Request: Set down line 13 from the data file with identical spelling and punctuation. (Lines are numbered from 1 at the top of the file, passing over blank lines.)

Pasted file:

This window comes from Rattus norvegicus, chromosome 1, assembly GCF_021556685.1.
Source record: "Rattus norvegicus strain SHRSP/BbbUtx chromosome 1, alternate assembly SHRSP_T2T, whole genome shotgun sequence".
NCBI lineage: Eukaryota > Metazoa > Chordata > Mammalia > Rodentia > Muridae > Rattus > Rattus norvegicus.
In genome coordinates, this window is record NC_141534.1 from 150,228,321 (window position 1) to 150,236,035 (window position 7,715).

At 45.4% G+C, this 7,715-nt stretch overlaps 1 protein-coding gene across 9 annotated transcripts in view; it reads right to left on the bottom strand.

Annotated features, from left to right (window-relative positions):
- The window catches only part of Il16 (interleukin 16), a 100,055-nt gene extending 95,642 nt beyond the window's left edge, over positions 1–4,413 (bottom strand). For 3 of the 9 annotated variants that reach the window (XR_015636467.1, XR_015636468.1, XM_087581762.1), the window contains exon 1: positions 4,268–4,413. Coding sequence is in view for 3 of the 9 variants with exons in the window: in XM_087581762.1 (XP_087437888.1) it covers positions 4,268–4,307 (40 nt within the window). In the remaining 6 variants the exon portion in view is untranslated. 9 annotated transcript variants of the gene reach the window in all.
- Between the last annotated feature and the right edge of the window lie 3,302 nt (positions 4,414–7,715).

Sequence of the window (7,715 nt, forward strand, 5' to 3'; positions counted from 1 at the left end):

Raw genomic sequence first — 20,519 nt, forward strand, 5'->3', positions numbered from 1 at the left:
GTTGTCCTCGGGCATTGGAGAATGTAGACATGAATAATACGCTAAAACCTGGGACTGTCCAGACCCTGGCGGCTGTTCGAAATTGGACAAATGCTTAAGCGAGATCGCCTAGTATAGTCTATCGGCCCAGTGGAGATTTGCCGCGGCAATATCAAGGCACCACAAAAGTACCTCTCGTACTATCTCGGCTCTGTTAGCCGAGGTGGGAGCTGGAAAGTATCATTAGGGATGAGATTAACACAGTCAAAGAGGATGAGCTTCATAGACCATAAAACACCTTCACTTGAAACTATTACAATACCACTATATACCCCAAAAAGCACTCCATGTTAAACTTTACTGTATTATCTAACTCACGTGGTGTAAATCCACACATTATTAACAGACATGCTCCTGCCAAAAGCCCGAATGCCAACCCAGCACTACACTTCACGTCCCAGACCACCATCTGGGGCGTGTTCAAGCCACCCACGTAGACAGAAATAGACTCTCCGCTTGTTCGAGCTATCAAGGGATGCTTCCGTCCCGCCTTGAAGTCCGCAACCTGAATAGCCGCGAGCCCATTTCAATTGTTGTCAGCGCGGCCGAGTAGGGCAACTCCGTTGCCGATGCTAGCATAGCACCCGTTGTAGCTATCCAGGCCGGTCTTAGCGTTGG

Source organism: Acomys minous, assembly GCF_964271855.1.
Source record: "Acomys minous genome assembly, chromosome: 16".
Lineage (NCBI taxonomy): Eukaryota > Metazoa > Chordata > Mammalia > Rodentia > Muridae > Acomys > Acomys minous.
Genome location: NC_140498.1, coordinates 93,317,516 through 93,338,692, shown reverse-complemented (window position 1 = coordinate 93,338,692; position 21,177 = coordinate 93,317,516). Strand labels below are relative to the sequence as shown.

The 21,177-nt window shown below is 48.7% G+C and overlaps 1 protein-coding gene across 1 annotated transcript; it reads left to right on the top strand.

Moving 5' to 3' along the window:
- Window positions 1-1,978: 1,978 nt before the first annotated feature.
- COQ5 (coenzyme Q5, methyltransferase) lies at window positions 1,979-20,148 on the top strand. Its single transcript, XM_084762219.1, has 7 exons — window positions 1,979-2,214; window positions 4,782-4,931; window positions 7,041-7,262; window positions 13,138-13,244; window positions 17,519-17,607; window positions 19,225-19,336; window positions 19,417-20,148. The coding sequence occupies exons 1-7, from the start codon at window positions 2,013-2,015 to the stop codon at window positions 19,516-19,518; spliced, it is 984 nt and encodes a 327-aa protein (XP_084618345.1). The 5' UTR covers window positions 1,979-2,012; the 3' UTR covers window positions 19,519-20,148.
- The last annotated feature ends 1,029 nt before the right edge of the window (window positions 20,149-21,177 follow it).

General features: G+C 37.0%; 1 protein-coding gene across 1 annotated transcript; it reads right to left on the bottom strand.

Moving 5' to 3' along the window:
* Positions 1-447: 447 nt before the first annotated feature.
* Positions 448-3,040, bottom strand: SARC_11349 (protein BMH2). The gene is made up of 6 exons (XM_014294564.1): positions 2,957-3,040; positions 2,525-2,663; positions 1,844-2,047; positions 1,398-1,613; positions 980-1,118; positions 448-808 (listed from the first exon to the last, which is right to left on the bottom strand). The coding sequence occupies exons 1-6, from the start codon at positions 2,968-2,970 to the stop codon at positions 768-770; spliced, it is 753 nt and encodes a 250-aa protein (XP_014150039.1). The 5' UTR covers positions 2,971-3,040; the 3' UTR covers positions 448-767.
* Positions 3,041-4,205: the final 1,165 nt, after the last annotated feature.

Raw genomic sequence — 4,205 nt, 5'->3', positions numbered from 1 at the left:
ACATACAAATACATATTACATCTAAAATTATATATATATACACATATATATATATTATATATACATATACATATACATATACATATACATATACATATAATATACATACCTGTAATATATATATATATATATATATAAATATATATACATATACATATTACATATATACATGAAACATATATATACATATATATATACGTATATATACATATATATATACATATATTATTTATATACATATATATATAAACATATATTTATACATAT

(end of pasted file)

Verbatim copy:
Source record: "Acomys minous genome assembly, chromosome: 16".